On a final note, sometimes trademarks are not initially deemed to be generic terms, but they become generic terms over time. Genericide refers to a trademark losing its protection for this reason. Aspirin, for example, was once a trademark owned by Bayer. But over time, it became used to identify painkillers in general, so Bayer lost ownership of the name. **Trademarks are done geographically. If I get a trademark in Northern California and the surrounding area, someone can use the same mark in another area, unless it is federally registered. 3. Trademark Infringement Lawsuits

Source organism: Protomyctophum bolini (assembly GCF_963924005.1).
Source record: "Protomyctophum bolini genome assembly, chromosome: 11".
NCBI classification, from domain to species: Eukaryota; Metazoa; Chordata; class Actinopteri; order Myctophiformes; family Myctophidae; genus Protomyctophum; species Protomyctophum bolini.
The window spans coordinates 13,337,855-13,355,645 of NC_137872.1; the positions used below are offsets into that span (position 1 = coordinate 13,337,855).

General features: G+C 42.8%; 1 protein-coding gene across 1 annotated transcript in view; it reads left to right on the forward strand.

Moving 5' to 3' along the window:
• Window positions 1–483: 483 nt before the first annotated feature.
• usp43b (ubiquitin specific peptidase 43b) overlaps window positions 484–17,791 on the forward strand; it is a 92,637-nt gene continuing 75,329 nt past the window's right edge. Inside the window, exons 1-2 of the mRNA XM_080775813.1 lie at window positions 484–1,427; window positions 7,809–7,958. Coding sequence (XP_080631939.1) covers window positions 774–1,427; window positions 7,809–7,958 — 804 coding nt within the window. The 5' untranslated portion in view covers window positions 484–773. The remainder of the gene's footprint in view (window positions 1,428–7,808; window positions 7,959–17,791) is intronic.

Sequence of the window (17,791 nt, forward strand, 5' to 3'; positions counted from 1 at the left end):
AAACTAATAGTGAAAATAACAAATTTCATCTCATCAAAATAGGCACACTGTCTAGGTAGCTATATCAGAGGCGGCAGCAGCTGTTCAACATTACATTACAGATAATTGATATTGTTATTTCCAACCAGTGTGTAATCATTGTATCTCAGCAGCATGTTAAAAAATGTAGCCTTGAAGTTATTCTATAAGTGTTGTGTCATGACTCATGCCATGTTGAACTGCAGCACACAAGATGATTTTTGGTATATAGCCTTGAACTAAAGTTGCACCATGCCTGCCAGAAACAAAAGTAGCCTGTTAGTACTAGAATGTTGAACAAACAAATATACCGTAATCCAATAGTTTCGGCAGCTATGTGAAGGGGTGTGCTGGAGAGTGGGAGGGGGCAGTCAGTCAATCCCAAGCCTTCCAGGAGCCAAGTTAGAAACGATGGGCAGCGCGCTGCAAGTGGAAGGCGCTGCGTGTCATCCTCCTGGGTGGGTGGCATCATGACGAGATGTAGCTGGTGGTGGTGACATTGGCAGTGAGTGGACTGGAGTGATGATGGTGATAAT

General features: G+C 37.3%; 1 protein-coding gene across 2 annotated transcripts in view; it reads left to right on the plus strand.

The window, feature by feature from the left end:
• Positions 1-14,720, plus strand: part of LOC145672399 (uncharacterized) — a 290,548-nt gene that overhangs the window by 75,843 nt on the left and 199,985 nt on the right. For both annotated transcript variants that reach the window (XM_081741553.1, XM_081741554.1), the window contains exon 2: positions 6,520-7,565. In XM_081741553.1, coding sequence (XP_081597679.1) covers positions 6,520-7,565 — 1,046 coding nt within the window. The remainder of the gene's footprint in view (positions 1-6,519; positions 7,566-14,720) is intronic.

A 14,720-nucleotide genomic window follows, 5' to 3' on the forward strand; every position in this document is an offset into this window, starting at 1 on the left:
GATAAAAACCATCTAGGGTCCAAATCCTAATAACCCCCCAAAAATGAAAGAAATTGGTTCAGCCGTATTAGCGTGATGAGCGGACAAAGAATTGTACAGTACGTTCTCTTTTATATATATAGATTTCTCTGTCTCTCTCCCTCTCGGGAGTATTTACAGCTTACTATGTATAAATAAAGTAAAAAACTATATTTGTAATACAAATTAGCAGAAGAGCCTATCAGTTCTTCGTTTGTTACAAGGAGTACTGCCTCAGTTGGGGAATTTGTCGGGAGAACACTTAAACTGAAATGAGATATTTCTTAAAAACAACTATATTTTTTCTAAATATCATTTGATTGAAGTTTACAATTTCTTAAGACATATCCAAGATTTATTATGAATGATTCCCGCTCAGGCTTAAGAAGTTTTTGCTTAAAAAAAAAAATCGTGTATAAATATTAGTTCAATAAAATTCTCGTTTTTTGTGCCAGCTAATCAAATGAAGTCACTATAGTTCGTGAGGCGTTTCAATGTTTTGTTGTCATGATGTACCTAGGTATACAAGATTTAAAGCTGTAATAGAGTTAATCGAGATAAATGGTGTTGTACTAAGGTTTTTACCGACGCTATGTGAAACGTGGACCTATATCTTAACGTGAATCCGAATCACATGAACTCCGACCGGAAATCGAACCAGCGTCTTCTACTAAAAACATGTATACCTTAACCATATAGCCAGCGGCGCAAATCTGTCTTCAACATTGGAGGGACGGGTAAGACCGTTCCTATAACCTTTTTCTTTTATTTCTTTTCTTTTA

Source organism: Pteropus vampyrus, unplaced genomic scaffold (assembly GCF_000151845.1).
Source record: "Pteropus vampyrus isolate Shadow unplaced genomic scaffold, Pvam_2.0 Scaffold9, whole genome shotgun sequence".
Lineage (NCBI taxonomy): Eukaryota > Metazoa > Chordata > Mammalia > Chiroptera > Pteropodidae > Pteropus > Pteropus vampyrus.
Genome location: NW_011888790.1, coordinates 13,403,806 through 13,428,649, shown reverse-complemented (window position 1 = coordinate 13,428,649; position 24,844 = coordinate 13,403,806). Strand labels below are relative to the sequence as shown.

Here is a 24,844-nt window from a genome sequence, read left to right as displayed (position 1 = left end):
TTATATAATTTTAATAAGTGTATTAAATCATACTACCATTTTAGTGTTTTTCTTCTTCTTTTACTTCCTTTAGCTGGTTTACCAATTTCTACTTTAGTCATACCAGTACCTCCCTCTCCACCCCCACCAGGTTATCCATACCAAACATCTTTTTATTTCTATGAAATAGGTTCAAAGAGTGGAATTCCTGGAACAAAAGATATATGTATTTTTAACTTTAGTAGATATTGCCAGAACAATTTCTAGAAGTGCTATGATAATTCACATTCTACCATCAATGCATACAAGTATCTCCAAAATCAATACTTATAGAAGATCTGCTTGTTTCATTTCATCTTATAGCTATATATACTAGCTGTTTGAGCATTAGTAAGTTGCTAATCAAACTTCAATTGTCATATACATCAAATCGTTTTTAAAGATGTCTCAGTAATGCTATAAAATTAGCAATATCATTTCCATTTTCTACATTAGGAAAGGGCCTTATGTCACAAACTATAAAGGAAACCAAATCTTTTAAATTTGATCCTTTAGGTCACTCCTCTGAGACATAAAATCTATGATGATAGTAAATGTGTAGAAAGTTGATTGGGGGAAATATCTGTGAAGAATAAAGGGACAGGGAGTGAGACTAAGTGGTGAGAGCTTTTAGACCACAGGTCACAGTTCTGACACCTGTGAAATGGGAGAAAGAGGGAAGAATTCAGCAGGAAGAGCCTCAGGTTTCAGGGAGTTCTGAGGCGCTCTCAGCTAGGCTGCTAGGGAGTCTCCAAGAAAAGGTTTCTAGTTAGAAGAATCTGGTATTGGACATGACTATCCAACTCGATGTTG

What happens in trademark infringement laws? Imagine that your company holds a trademark on its name. Imagine further that another business starts to use a very similar name. When can you take legal action, and what kinds of remedies can you seek in court? Many people might initially think that a trademark holder's rights are entirely associated with how closely a trademark is copied (whether two company names sound the same or look the same). In reality, the key legal standard is often whether a likelihood of confusion exists. To win in court, a plaintiff must usually demonstrate that consumers would tend to be confused about the origin of a product. Sometimes products may have identifiable marks but not be confused, and then the case likely won’t get damages. When a plaintiff can show a likelihood of consumer confusion, it can typically ask a court for an injunction to prevent further misuse of its trademark. Even if a trademark holder cannot establish a likelihood of confusion so as to win a trademark infringement case, it may be able to prevail on a dilution theory. If Al McDonald opened up a bagel store which he called McBagels, consumers might not think that the real McDonald’s hamburger folks were involved, but he would blur or whittle away the McDonald’s mark for its hamburgers, damaging the product identification feature of McDonald’s trademark. And if Al’s bagels were terrible, they might tarnish or disparage McDonald’s trademark, hurting the affirmative associations that the mark conveys. The federal Trademark Dilution Revision Act (TRDA) provides federal anti-dilution protection for famous trademarks. The assigned reading outlines several factors that are used to determine whether a mark is famous. The textbook then presents an interesting case that expands on many of the trademark ideas raised so far: University of Texas v. KST Electric . In the case, a company created several logos that were very similar to the longhorn silhouette that graces the sides of UT football helmets (and millions of caps, coffee mugs, and t-shirts). **Some trademarks can become generic and therefore unprotectable, like escalator, cellophane and aspirin. (This is called genericide.) Remedies: injunction and damages. There is escalating criminal penalties for repeat offenders.